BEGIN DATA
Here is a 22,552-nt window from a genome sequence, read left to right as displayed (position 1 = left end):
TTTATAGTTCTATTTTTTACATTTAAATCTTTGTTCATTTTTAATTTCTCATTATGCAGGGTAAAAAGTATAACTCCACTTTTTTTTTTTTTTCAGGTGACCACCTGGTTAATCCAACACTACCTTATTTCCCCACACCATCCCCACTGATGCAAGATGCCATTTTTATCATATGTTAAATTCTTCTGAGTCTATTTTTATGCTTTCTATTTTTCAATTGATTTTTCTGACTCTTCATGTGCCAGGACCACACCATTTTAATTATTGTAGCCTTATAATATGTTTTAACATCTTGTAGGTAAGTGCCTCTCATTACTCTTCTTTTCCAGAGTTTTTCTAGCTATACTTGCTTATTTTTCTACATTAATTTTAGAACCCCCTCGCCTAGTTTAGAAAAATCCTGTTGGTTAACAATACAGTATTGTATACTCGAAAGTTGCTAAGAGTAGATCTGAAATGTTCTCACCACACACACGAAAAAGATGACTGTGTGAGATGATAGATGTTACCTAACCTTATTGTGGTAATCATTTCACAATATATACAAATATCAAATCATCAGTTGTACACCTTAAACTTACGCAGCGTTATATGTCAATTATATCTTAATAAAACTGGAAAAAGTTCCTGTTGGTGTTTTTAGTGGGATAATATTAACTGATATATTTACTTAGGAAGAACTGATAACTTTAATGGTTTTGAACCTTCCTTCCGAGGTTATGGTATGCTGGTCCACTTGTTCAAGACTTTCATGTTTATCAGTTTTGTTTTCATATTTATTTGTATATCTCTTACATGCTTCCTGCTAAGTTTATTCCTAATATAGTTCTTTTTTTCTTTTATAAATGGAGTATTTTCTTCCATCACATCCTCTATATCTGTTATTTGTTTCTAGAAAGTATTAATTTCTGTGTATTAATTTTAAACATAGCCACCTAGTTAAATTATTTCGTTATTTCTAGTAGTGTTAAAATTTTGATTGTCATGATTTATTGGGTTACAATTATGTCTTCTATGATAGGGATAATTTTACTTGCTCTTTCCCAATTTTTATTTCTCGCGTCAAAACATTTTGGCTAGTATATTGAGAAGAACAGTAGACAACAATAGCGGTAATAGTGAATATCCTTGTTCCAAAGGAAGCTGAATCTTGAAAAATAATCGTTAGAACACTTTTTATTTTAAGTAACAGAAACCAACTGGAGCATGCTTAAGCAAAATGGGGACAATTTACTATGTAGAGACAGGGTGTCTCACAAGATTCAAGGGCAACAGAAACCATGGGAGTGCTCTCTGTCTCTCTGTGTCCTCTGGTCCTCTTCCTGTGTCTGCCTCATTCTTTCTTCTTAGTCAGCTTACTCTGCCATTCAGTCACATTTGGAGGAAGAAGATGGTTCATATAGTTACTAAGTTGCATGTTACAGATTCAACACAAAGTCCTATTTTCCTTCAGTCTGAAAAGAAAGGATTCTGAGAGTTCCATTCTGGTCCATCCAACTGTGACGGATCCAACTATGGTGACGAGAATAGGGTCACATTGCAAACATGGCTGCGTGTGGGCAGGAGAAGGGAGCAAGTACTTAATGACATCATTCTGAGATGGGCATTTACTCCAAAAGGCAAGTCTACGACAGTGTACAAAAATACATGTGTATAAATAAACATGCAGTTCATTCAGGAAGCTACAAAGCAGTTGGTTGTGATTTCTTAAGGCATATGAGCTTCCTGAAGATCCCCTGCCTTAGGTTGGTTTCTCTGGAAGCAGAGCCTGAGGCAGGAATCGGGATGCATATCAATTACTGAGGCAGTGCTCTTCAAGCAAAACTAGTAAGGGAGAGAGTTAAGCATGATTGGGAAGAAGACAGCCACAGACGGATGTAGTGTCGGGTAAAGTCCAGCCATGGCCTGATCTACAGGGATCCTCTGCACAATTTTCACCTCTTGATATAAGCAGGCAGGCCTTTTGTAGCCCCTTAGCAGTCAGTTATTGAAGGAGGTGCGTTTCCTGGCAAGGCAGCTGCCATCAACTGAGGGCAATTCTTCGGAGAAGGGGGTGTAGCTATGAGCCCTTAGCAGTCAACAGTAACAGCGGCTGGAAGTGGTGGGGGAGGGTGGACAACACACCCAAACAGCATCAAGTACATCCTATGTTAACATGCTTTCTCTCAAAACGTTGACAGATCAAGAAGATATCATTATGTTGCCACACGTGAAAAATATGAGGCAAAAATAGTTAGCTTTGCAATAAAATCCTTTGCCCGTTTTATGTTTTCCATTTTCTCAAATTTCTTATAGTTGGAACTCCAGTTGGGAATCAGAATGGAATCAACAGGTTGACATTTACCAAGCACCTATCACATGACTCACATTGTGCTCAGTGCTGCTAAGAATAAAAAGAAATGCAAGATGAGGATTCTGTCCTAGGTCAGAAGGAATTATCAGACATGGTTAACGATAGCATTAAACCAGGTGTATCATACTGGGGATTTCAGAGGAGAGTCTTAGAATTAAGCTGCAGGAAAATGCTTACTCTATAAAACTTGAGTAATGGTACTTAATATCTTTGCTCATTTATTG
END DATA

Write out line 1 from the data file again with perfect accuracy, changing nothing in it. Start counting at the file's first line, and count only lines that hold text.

Here is a 22,552-nt window from a genome sequence, read left to right as displayed (position 1 = left end):